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Joe Cawley - Adventures of an Expat Barman on a Tropical Island

When Joe Cawley isn't living the dream on a tropical island, he writes award-winning books. If you read his books, however, it becomes clear that pursuing his dream wasn't easy. Packed with humor and adventures, More Ketchup than Salsa tells a fascinating story. As our Author of the Day, Cawley tells us more about his book, his secret skills and and reveals what we can expect from him next.

Please give us a short introduction to what More Ketchup than Salsa is about.

More Ketchup than Salas is the true tale of a reckless quest for a better life overseas by swapping careers on a cold British fish market for life as bar owners overseas. It would have gone so much better if my partner and I had had the slightest inkling of what we were doing.

It’s a funny Bill Bryson-esque travel memoir, a portrayal of expat life in a holiday resort, and a portrait of what happens to a relationship when the pressures of working together in such a demanding trade reach a breaking point.

Which aspect of living as an expat has been the most challenging to you?

Definitely the language. I’d like to think I speak ‘okay’ Spanish, but there are times when ranting freely is hindered by my colloquial incapacity.

Although you have been through rough times, judging by your book, you describe the situations with a lot of humor. Why did you take this approach?

In many situations, laughter was our only friend. Like when an apartment we were looking after was taken over by East European prostitutes – oh how we laughed; or when a meddling expat blew up our gas container – hilarious! Seriously though, a lot of the catastrophes that befell us were brought on by our own ineptitude and inexperience. British humor is often based on self-deprecation, and this was the perfect setting. Also, I think the book would have been less entertaining if it was just a series of self-admonishments.

If someone should offer you to take over their restaurant on a different tropical island - without paying a cent - would you jump at the opportunity to do it all over again?

I’d jump at the opportunity to run the other way. I’ve done my time behind bars. Never again! It’s too much work, too draining, and seriously harmful for your health and relationships.

Do you feel that you have romanticised the restaurant business more than you should have before taking this on?

I don’t think it was a question of romanticising it. It was more a case of not having a clue what to expect. Our youthful naivety, combined with a desperation to escape dreary days filleting fish and gutting chicken was the reason we signed on the dotted line without thinking the whole damn thing through.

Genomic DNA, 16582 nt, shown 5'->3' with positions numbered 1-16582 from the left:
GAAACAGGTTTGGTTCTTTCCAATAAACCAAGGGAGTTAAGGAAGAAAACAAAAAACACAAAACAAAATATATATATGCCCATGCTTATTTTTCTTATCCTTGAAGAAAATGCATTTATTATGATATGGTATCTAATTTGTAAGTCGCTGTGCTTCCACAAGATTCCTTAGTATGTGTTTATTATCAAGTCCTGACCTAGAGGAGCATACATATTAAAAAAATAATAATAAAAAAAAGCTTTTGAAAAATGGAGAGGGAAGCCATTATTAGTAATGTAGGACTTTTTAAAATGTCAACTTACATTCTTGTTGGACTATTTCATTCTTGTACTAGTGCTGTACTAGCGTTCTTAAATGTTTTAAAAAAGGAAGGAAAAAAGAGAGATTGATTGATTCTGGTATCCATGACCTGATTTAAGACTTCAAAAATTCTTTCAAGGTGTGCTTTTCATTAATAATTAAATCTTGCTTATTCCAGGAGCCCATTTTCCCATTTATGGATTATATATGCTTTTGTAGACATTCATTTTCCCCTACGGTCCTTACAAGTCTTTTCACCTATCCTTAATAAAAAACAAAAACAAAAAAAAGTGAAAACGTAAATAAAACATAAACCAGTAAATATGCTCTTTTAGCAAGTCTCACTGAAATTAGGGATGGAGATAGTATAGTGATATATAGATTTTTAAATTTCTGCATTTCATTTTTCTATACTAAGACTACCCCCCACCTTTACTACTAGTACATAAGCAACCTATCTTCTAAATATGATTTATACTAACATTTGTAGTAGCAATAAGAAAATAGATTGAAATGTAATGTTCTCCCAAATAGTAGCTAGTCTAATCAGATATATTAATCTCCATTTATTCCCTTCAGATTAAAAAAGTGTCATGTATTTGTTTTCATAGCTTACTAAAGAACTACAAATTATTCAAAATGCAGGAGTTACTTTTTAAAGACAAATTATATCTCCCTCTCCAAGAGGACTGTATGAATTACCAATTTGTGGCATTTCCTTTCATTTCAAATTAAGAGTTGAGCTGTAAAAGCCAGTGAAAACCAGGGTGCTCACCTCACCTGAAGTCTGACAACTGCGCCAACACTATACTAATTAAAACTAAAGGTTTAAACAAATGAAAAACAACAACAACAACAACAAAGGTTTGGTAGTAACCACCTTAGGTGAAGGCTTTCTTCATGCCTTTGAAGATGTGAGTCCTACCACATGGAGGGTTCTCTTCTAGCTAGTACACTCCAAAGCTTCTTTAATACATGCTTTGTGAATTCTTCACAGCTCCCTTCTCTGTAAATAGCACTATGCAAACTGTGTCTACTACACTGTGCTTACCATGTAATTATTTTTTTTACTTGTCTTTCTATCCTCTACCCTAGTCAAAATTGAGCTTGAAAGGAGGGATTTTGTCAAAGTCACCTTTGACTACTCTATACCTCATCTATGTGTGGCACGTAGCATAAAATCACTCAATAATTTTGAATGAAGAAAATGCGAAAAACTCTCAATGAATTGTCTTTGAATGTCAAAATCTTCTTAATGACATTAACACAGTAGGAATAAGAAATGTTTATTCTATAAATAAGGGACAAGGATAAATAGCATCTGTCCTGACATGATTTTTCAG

Besides writing, what other secret skills do you have?

I play the drums.

What do you hope people take away from this book?

That chasing your dreams is no straight path. But, if you’re prepared to work at it, and overcome the many, many obstacles, you can forge a better life for yourselves – eventually.

How does the second book in the series tie in with this one?

Whereas More Ketchup than Salsa tells of the first six months of calamities in The Smugglers Tavern, the second book, The Final Dollop, is a continuation of the journey right through to the end of our catering career. It’s a slightly darker book, as our relationship finally cracked after years of working together. But hopefully, people will also appreciate the humor in the additional escapades.

What are you working on right now?

At the moment I’m working on the third in the Ketchup series, which basically joins the dots in the journey from running the bar on a sub-tropical island to chasing bears and wolves in the forests of Transylvania.

I’m also dipping a toe in the fiction pool by co-writing a thriller with another author here on Tenerife. There’s also a spin-off fictional series from More Ketchup on the cards, and TV interest in putting Ketchup on the small screen.

Where can our readers discover more of your work or interact with you?

I love, love, love any reader interaction, so please say hello through my Facebook page, my website, my Twitter account or by email.

If readers want to see some embarrassing photos from my bar days, they can leave their email address here and I’ll send some pronto.

More Ketchup than Salsa: Confessions of a Tenerife Barman

More Ketchup than Salsa: Confessions of a Tenerife Barman

Joe Cawley
After childhood sweethearts Joe & Joy buy a bar on a tropical island, dreams of a better life overseas are crushed by mini-mafias and meddling expats, and they must battle to stop their business - and their relationship - crashing into the rocks.

About the Author

Joe Cawley is an award-winning author and travel writer. His work has been published in many international publications including The Times, Conde Nast Traveler and the Taipei Times. He lives in the hills of Tenerife with his family and an assortment of other wildlife.
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